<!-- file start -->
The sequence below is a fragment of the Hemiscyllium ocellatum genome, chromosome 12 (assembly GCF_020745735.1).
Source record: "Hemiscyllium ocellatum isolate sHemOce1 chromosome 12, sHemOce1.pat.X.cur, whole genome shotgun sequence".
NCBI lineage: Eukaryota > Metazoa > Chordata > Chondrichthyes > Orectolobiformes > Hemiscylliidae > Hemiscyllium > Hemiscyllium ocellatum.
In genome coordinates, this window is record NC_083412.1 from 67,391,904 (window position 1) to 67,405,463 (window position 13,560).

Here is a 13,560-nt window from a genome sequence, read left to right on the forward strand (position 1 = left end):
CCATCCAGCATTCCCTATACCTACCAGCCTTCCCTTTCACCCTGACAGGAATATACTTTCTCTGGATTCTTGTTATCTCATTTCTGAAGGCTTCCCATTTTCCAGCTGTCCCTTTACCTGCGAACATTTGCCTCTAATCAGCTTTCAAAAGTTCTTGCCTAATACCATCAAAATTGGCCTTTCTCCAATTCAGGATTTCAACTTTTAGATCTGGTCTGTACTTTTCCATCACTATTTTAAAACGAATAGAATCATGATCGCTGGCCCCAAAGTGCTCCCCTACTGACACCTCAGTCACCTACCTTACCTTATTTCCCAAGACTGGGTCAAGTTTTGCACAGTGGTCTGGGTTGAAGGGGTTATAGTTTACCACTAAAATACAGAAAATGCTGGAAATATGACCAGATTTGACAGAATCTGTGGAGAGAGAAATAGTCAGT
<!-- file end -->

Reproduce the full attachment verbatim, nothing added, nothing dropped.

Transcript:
The sequence below is a fragment of the Hemiscyllium ocellatum genome, chromosome 12 (assembly GCF_020745735.1).
Source record: "Hemiscyllium ocellatum isolate sHemOce1 chromosome 12, sHemOce1.pat.X.cur, whole genome shotgun sequence".
NCBI lineage: Eukaryota > Metazoa > Chordata > Chondrichthyes > Orectolobiformes > Hemiscylliidae > Hemiscyllium > Hemiscyllium ocellatum.
In genome coordinates, this window is record NC_083412.1 from 67,391,904 (window position 1) to 67,405,463 (window position 13,560).

Here is a 13,560-nt window from a genome sequence, read left to right on the forward strand (position 1 = left end):
CCATCCAGCATTCCCTATACCTACCAGCCTTCCCTTTCACCCTGACAGGAATATACTTTCTCTGGATTCTTGTTATCTCATTTCTGAAGGCTTCCCATTTTCCAGCTGTCCCTTTACCTGCGAACATTTGCCTCTAATCAGCTTTCAAAAGTTCTTGCCTAATACCATCAAAATTGGCCTTTCTCCAATTCAGGATTTCAACTTTTAGATCTGGTCTGTACTTTTCCATCACTATTTTAAAACGAATAGAATCATGATCGCTGGCCCCAAAGTGCTCCCCTACTGACACCTCAGTCACCTACCTTACCTTATTTCCCAAGACTGGGTCAAGTTTTGCACAGTGGTCTGGGTTGAAGGGGTTATAGTTTACCACTAAAATACAGAAAATGCTGGAAATATGACCAGATTTGACAGAATCTGTGGAGAGAGAAATAGTCAGT